A rootkit is a stealthy computer program designed to provide continuous privileged access to a computer while vigorously hiding its presence. The term rootkit is a conjunction of the words “root” and “kit”. Initially, a rootkit was a collection of tools that gave administrator-level access to a computer or network. Root refers to the administrator account on Unix and Linux systems. And it relates to the software mechanisms that tool the tool. Today, rootkits often associate with malware (such as Trojan horses, worms, and viruses) that hide their presence and actions from users and other system processes.
What can a Rootkit do?
Rootkit allows someone to take command and control of the computer without the knowledge of the user/owner of the computer. Once a rootkit installs, the rootkit handler can remotely execute files and change system settings on the host. A rootkit on a sick computer can also access registry files and spy on the owner’s legitimate use.
Rootkits are challenging to detect. No profitable product can find and remove all known and indefinite rootkits. However, there are some ways to check for rootkits on an infected machine. Detection methods include behaviour-based methods (for example, looking for strange behaviour in a computer system), name scanning, and memory dump examination. Unfortunately, the only way to remove a rootkit is often to rebuild the compromised system completely.
Many rootkits enter computer systems by being installed with trusted software or via a virus. You can defend your system from rootkits by patching it against known vulnerabilities. It includes your operating system’s updated patches, applications, and virus definitions. When installing software, read the end-user license agreements carefully.
Examples of well-known Rootkits
- Lane Davis and Steven Dake: wrote the first known rootkit in the early 1990s.
- NT – One of the first malicious rootkits targeting the Windows operating system.
- Hacker Defender – This first Trojan replaced/boosted the operating system with a shallow level of function calls.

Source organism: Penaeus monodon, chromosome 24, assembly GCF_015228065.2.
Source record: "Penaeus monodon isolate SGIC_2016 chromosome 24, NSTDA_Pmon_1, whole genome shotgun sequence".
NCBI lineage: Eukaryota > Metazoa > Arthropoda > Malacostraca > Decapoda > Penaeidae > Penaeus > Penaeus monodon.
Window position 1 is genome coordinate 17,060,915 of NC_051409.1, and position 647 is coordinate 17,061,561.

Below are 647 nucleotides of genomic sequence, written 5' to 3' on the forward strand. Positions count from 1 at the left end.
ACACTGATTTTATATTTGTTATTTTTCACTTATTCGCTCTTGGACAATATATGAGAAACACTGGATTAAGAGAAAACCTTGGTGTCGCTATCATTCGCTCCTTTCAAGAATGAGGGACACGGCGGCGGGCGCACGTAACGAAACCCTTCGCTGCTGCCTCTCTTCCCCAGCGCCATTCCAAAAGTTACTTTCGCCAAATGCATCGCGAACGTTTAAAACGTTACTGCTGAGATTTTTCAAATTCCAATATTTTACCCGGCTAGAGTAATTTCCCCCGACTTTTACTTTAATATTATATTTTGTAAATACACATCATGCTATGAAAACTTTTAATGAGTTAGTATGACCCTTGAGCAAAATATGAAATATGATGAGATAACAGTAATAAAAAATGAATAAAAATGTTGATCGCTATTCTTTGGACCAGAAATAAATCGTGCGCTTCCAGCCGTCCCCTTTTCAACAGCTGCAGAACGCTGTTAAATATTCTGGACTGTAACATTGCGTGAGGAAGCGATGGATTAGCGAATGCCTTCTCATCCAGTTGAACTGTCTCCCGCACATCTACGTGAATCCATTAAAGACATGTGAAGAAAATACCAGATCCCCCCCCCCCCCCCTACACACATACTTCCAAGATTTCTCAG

- Machiavelli: The first rootkit targeting Mac OS X appeared in 2009. This rootkit creates concealed system calls and kernel scripts.
- Wiretapping in Greece: In 2004/05, intruders installed a rootkit targeting Ericsson’s AX PBX.
- First recognized in July 2007, Zeus is a Trojan that steals banking information through human keystroke logging and browser form capture.
- Stuxnet: the first known rootkit for industrial control schemes
- Flame – A computer malware exposed in 2012 that attacks computers running Windows operating systems. You can record audio, screenshots, keyboard action, and network traffic.
Types Of Rootkits
1. Hardware Or Firmware
Hardware or firmware rootkits can touch your hard drive, router, or system BIOS. And software fits on a small reminiscence chip on your computer’s motherboard. Instead of directing your operating system. Also they target your device’s firmware to install hard-to-detect malware. Because they affect hardware, they let hackers record your keystrokes and monitor your online activity. Though less common than other types, hardware or firmware rootkits seriously threaten online security.
The boot mechanism is responsible for loading the working system on a computer. Bootloader rootkits attack this system and replace your computer’s current bootloader with a hacked one. It activates the rootkit before your computer’s working system is fully loaded.
Memory rootkits are stored in your computer’s chance admission memory (RAM) and use your computer’s capitals to perform malicious activities in the background. Also, memory rootkits affect the performance of your computer’s RAM. Since they only live in your computer’s RAM and don’t insert permanent code. And, memory rootkits will be gone when you reboot your system, but sometimes it takes more work to get rid of them. Their short lifetime means they tend not to perceives as